One month later….

16 October 2018
Ben Pentreath

You blink, and a month has whizzed by!  What happened? Well, I’m still alive, at least.

What happened was, I got far too crazy to blog.  Thank you for everyone for being patient.  As regular readers know, my normal habit is to write on a Sunday evening, sometimes a Monday evening, although I’ve learned over the years that there is nothing nicer on arriving at work on a Monday morning – particularly these dark autumnal mornings – to be able to be pretending to work while actually wasting 15 or 20 minutes reading Ben’s blog from the last weekend.

Well, for the last 3 weeks, that quiet, contemplative Sunday/Monday night ritual – which, almost by force of habit, I’ve come to look forward to and enjoy now, hasn’t happened. Charlie and I have been rushing around too much.  And some exciting – very exciting – things have been happening.

So this is a blog in three parts. Well, almost four.


Part I: New York

We arrived in New York on 20th September, and made our way straight to Connecticut. Charlie, Frances Palmer and their friend Emily Thompson were teaching a flower course at Frances’s amazing studio. Here is preparation under way. Dahlias for miles!

And, Frances’s extraordinary and beautiful garden.

We had a happy evening at Frances’s; the course was the following day, and I headed down to New York early for a very exciting meeting with Rizzoli. The Ben Pentreath book on all our varied work of the practice – interiors, architecture, masterplanning and urban design – is now underway! I’m afraid there’s a long time before anything will be published – 2 years or more – but watch this space. I can’t say how thrilled I am!!

And that evening, fresh from a brilliant day of Dahlia teaching, Charlie arrived in NYC too, and we had a fantastic weekend in that city that’s so close to my heart.  Friday night was with our friend Spencer, a riot. I think I went to bed at a certain moment, escaping the worst. Saturday morning was bright and breezy.

Popping into John Derian’s store (as always) and drooling over the agate ware….

And the paper cut out geraniums…

We had a wonderful walk up the High Line….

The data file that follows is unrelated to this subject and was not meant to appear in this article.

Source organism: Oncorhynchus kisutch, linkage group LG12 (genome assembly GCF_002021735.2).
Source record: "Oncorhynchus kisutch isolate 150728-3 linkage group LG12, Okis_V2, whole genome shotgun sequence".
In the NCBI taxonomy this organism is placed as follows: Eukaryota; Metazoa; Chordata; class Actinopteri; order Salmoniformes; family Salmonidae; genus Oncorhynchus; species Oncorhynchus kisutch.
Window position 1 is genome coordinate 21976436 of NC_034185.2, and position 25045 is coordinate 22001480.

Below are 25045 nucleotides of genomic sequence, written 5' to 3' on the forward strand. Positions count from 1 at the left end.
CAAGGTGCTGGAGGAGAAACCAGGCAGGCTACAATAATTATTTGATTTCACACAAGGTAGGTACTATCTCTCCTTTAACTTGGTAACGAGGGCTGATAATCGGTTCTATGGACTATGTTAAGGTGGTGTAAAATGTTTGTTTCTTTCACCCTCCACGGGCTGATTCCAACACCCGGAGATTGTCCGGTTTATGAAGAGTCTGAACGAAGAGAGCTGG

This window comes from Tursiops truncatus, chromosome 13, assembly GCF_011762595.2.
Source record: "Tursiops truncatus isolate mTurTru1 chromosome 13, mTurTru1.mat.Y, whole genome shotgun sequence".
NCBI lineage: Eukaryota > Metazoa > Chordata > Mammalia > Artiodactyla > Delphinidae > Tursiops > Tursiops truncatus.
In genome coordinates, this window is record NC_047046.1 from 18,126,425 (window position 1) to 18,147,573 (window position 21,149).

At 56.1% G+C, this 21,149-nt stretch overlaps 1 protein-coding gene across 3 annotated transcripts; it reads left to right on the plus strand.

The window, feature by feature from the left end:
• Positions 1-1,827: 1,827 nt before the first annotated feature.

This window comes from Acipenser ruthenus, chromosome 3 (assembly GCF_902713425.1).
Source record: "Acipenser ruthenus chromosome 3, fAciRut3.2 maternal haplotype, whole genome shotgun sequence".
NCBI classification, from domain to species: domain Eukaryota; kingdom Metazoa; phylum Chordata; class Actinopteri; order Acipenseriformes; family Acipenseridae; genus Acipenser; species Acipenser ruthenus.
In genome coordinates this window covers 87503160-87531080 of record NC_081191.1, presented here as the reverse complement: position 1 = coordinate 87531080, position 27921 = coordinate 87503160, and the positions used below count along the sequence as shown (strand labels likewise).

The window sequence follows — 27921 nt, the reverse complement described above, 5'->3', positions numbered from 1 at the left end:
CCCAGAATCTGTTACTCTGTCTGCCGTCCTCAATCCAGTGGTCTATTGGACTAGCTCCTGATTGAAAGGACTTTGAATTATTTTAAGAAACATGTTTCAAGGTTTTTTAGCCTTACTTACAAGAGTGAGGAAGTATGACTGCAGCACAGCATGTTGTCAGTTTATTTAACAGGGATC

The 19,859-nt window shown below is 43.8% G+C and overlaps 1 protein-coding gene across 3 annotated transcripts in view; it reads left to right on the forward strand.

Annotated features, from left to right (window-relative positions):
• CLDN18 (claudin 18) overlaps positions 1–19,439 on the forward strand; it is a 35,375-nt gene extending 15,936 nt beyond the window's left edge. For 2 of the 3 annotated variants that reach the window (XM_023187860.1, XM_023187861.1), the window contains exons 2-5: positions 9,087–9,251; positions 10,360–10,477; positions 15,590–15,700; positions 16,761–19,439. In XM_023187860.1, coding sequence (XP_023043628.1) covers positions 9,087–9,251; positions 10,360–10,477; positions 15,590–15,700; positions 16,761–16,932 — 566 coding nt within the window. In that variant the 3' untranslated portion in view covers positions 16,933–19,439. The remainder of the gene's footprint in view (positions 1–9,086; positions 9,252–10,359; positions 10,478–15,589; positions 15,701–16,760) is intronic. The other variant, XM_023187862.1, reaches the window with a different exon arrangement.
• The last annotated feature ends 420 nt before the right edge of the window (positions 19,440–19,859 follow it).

And met Frances and her husband Wally for lunch.  A strange visit to Hudson yards afterwards…. wondering what on earth has happened to this corner of New York, and what a disaster it is….

Walking back downtown, meanwhile, I loved this new building by Roman and Williams, now under construction: 

Scaffolders on 6th Avenue, looking like ants….

Saturday night was in Bushwick, with Val and Vito. Crazy and fun. This is Sunday morning. Charlie getting coffee. Serious. 

Details and wide vistas. What I love about NYC.

We visited MoMA, with its incredible collections; one forgets how every moment of the contemporary art century is recorded here in all its brilliance. 

On Sunday, later, brunch downtown with Peter Lyden and team, of the wonderful Institute of Classical Architecture and Art. HEAVEN. We drank bloody Maries and ate far too much and finished up as dusk was falling.  And walked out to this brilliant beautiful yellow car owned by the owner of Il Posto. We rolled around the corner for supper with Val and Kate. 

On Monday morning, bright up and early to the Flower Market, to meet Emily again. 

Nothing quite beats the rhythm and life of the New York Flower Market. We went up to Emily’s studio around the corner. What New York stories would be told and are happening in those windows opposite, and have been weaving their magic for decades now?

We drifted down to the highline to the Whitney, with its wonderful, dreamy top floor collection of the great American decades of painting. Maybe I was just missing the Parsonage at the moment I snapped this geranium…?

Edward Hopper. I’ve seen this painting so many times in reproduction; wonderful to engage in the flesh. 

The rooftop view is sensational, too. 

Our last hours were downtown, popping into see the AD crew, Amy, Mitch and Alison. 

And then the next morning, early, we were off, floating out of New York and home, looking at dream worlds in the sky, missing New York. 

We landed in London at dusk, beautiful, sprawling, messy. Home.

Part II: Dorset

Dreamy autumn has reached Dorset.  It’s amazing, now, writing two weeks on, how much more autumnal we are – back then, Summer seemed to cling on for days, weeks, warm winds blowing…. slightly unnatural, but magical.